Alas, your browser is not fooled and will inform you it has received an untrusted certificate. You can then tell the browser to trust it anyways and serve the website. Most browsers will comply but at the same time not trust the certificate completely, which can lead to subtle problems.
Therefore I recommend using the other way of creating a self signed certificate, which is to create your own fake CA and then use that for signing a normal CSR. In that case, you need to import the CA Root certificate for your own fake CA into the list of of CA’s that the browser knows and trusts, and then your fake server certificate signed by the fake CA will be trusted like any other.
The exact details on how to import a fake CA Root certificate vary by browser and by operating system. Here is a pretty good guide.
Important When you create a self signed certificate, or sign a CSR with your fake CA Root certificate, make sure to fill in the Alternate Common Name field too. If you don’t, Chrome will refuse to acknowledge the validity of the certificate, see here.
Also important When you are working locally on client applications that make requests to a local running instance of your webserver, they will run into the same distrust issue that your browser did. You can fix this by importing the server certificate into the keystore of the JVM. You can use the
keytool utility included with the JVM, or take the easy way and use Key explorer.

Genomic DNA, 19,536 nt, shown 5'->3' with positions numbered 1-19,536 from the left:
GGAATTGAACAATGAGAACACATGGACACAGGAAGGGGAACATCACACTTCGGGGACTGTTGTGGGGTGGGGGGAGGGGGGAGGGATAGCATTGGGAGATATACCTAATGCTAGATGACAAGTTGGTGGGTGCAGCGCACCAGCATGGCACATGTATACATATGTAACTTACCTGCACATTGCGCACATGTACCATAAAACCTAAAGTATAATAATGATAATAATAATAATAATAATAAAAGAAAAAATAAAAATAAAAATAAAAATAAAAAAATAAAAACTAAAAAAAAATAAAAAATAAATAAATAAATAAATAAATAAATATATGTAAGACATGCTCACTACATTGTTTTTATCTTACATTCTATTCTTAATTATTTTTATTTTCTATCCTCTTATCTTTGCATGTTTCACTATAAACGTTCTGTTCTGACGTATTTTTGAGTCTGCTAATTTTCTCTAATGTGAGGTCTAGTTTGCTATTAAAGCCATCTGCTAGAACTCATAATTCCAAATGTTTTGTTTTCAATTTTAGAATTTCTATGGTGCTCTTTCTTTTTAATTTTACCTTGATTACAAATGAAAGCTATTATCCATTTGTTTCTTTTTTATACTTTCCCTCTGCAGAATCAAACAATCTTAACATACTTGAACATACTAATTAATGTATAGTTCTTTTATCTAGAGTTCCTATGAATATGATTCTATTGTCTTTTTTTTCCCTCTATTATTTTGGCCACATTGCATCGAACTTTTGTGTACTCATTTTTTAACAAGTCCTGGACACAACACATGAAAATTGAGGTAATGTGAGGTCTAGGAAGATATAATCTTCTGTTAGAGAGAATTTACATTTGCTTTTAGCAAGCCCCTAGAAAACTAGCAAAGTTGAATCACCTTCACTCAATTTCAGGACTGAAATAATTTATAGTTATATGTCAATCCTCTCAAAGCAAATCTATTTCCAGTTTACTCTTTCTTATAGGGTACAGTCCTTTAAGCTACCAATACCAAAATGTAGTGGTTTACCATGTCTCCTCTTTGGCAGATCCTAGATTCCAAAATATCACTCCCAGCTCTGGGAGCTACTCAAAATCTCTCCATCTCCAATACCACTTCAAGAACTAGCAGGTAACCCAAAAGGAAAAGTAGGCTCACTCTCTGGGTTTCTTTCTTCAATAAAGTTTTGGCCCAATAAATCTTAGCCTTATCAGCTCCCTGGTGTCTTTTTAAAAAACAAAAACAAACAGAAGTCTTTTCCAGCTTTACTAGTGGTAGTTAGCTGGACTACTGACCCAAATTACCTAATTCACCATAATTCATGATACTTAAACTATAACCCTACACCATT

Further details and considerations
Both methods (self signed and fake CA) for signing a certificate are fairly easy to do using XCA, see the cheat sheet.
You can easily create a fake certificate for a domain instead of for a single url, by simply using *.acme.eu in the CN and in the alternate CN name fields instead of filling in the whole server name such as local.acme.eu . If you worry that this conflicts with a real domain certificate for the same domain in production, the answer is no. I tested it. You can trust me on this.
The browser cache is not your friend! As it turns out, your browser may or may not continue serving stale content from its cache. It happenend to me when, after correcting errors in the Apache configuration, I requested the exact same URLs that previously caused an error but now should work. The browser saw an unchanged request and decided to not bother the server, resulting in the same error page that I got before. I only noticed after using
curl to find out what was going on with all the recursive redirections it kept complaining about.
curl doesn’t cache results ands gives you the reply straight from the servers output stream. As an alternative, try your browser in incognito mode.
And last but not least, I have made a small demonstration project that uses a fake certificate to serve both a website and CMS from two made up URLs that point to your localhost. The project is a Bloomreach webapp and the source includes all the necessary configuration, a set of fake certificates and detailed instructions on how to set it all up on your development machine. You can find it here: